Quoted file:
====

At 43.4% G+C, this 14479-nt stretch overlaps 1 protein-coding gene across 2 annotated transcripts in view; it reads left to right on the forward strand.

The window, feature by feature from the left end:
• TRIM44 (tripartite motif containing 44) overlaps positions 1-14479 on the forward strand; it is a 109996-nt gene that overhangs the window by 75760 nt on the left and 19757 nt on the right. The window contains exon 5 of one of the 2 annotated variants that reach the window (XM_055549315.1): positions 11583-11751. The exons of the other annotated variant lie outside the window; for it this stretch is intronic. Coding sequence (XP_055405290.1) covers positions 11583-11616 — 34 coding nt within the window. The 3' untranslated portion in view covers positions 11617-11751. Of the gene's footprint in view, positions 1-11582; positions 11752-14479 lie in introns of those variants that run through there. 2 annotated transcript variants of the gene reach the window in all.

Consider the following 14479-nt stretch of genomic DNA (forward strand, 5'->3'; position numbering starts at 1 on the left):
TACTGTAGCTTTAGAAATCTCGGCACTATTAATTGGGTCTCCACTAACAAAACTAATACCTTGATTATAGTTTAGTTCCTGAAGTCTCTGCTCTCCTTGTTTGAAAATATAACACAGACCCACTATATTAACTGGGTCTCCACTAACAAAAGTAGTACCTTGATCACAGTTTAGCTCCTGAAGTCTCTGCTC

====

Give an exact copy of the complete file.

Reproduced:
At 43.4% G+C, this 14479-nt stretch overlaps 1 protein-coding gene across 2 annotated transcripts in view; it reads left to right on the forward strand.

The window, feature by feature from the left end:
• TRIM44 (tripartite motif containing 44) overlaps positions 1-14479 on the forward strand; it is a 109996-nt gene that overhangs the window by 75760 nt on the left and 19757 nt on the right. The window contains exon 5 of one of the 2 annotated variants that reach the window (XM_055549315.1): positions 11583-11751. The exons of the other annotated variant lie outside the window; for it this stretch is intronic. Coding sequence (XP_055405290.1) covers positions 11583-11616 — 34 coding nt within the window. The 3' untranslated portion in view covers positions 11617-11751. Of the gene's footprint in view, positions 1-11582; positions 11752-14479 lie in introns of those variants that run through there. 2 annotated transcript variants of the gene reach the window in all.

Consider the following 14479-nt stretch of genomic DNA (forward strand, 5'->3'; position numbering starts at 1 on the left):
TACTGTAGCTTTAGAAATCTCGGCACTATTAATTGGGTCTCCACTAACAAAACTAATACCTTGATTATAGTTTAGTTCCTGAAGTCTCTGCTCTCCTTGTTTGAAAATATAACACAGACCCACTATATTAACTGGGTCTCCACTAACAAAAGTAGTACCTTGATCACAGTTTAGCTCCTGAAGTCTCTGCTC